Wednesday, September 11, 2013

From "Meh" to "Why didn't I look at this sooner?"

In the crowded world of Kickstarter campaigns, creators have to do everything they can to get attention.   This isn't easy but one of the first places you need to look is your widget, or as I like to call it, your flashcard.  In this case, look at Man Vs. Snake's "flashcard:"



What's sad is I've seen Man Vs. Snakes Flashcard at least three times I can remember, and each time I rolled on by.  Why?  Because it didn't grab me!  From the picture, to the title, neither grabbed me enough to keep on reading and that's a problem.  Let's compare it to a similar campaign that I actually talked to a while back: King of Arcades: 



Now when you just look at them like this you might not catch the difference, but lets analyze them a little.  Sure both are about the classic arcade era, and both are documentaries, but King of Arcades has one big thing going for it that Man Vs Snake doesn't: Simplicity.  Put simply the King of Arcades Flashcard is more effective because it's less wordy, the title doesn't have a subtitle for instance, and the picture is more effective.  These are important things when dealing with weirdos like me who cruise Kickstarter's listings on a regular basis.  The question I don't have an answer for is, how many people discover Kickstarters the way I do, by cruising the listings?  


Then I see this poster and go, why wasn't this image a part of the campaign?  Even after it was launched I'd try my best to make an edited version of this image (without the Man Vs Snake half basically) and slap it onto the video below and the flashcard above.  I think it's more effective and interesting than the large block letters and old 80's photo.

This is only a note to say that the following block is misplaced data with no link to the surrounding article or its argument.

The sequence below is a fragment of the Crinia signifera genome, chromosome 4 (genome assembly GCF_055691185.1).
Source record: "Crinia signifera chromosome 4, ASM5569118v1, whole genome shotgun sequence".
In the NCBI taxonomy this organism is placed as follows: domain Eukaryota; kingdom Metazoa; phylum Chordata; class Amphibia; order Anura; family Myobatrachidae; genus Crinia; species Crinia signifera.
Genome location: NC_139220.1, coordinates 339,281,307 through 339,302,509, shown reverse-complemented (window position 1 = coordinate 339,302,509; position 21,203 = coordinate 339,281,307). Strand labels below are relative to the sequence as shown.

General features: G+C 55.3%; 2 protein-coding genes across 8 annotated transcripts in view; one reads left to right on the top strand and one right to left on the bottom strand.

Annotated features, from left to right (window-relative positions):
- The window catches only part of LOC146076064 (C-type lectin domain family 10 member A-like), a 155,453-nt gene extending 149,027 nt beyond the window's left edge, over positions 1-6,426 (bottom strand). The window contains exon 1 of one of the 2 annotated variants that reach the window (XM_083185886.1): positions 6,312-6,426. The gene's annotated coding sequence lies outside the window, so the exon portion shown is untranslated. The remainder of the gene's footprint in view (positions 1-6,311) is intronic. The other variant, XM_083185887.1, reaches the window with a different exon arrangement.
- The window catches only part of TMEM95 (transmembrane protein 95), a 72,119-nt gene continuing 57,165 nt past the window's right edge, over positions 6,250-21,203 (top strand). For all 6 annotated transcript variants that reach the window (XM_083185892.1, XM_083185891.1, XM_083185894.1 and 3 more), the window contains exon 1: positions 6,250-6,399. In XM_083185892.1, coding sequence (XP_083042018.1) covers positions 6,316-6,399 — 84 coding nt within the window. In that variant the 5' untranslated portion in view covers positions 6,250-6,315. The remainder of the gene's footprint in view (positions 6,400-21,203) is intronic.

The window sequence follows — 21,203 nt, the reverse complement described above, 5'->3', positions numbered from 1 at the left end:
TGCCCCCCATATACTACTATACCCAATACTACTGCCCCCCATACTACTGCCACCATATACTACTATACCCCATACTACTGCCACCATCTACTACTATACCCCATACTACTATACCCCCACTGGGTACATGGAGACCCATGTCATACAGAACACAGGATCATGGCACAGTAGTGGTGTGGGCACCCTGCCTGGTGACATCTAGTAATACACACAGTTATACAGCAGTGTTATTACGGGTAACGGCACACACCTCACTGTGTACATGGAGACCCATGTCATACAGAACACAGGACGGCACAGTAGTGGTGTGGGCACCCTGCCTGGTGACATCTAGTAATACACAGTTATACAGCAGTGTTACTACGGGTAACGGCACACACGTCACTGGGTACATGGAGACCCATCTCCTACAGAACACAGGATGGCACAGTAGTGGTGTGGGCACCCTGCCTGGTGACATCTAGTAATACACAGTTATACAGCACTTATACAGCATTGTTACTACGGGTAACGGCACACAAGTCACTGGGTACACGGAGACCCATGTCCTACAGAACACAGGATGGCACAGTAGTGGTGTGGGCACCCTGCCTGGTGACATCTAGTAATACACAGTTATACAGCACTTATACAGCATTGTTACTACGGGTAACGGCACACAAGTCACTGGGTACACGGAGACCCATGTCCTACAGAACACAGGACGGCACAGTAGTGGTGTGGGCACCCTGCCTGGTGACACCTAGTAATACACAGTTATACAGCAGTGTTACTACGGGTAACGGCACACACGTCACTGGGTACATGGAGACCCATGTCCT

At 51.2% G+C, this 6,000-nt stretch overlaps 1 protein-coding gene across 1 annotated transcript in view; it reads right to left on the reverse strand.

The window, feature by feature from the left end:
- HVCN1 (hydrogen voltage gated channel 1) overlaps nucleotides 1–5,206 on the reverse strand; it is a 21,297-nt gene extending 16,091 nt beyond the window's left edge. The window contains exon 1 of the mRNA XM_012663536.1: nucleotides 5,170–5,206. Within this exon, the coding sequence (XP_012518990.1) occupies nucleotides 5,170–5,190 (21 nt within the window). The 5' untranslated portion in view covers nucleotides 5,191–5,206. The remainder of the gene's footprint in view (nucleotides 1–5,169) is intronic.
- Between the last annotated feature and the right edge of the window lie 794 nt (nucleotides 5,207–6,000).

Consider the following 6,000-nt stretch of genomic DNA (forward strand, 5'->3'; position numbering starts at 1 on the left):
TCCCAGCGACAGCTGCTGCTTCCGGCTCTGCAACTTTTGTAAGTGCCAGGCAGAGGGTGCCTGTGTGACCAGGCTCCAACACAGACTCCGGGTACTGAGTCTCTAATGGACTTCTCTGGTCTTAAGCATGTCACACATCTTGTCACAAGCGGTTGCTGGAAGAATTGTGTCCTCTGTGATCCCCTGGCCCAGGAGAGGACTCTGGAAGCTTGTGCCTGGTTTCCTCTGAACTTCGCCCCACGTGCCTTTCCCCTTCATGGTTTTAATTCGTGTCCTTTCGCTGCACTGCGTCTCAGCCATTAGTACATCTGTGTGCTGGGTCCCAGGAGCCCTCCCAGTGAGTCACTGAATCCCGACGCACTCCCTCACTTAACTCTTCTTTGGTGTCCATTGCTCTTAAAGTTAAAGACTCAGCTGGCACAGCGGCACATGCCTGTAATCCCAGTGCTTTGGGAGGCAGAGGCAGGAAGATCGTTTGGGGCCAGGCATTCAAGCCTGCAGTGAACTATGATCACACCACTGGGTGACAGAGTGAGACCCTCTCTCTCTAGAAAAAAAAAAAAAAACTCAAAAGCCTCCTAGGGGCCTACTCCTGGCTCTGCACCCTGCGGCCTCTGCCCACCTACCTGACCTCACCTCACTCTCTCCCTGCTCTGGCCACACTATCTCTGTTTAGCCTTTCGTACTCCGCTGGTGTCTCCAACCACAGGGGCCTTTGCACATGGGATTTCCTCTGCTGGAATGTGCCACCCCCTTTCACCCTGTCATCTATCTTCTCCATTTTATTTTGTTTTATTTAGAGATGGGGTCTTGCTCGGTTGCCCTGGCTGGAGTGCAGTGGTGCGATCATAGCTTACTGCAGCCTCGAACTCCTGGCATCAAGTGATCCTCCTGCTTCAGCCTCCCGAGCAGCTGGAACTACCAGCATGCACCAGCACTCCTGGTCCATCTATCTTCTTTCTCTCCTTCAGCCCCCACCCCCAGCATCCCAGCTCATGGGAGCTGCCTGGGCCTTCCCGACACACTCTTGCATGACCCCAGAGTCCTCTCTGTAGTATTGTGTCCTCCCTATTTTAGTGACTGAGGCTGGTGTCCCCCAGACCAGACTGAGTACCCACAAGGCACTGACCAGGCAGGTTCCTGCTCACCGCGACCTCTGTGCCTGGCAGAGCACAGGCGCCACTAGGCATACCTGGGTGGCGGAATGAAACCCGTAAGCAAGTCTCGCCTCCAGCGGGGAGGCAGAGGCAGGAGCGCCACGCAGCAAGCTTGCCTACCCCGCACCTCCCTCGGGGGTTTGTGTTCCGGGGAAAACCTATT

They are entering their last week and simple changes to their campaign I don't think are going to cut it.  I think they need to go 2 minute drill, full court press, insert your own favorite sports ground game last minute drive metaphor you want here.  They're going to need to post blog entries where they can (I suggest Gamasutra and the Verge as two high traffic ones that they could post on) either on their own or by fans and interested parties such as myself.  They should be doing "Ask Me Anything" type interactive discussions, Google+ Hangouts, chat rooms, message boards, twitter back and forth pretty much anything and everything they can to drive attention to their campaign in these final days in interactive and interesting ways.  Simple links and blurbs won't cut it this late in the game. (Unless it's like Wil Wheaton or someone tweeting about them)

I think once you get the "butts in the seats" as it were and get people to see the video and look at the campaign they'll have a shot as there is a story here.  A story I think is worth telling and if King of Kong and King of the Arcades can do it, so can Man Vs Snake.  Good luck guys and I hope you're ready for crunch time because your final hard push is upon you!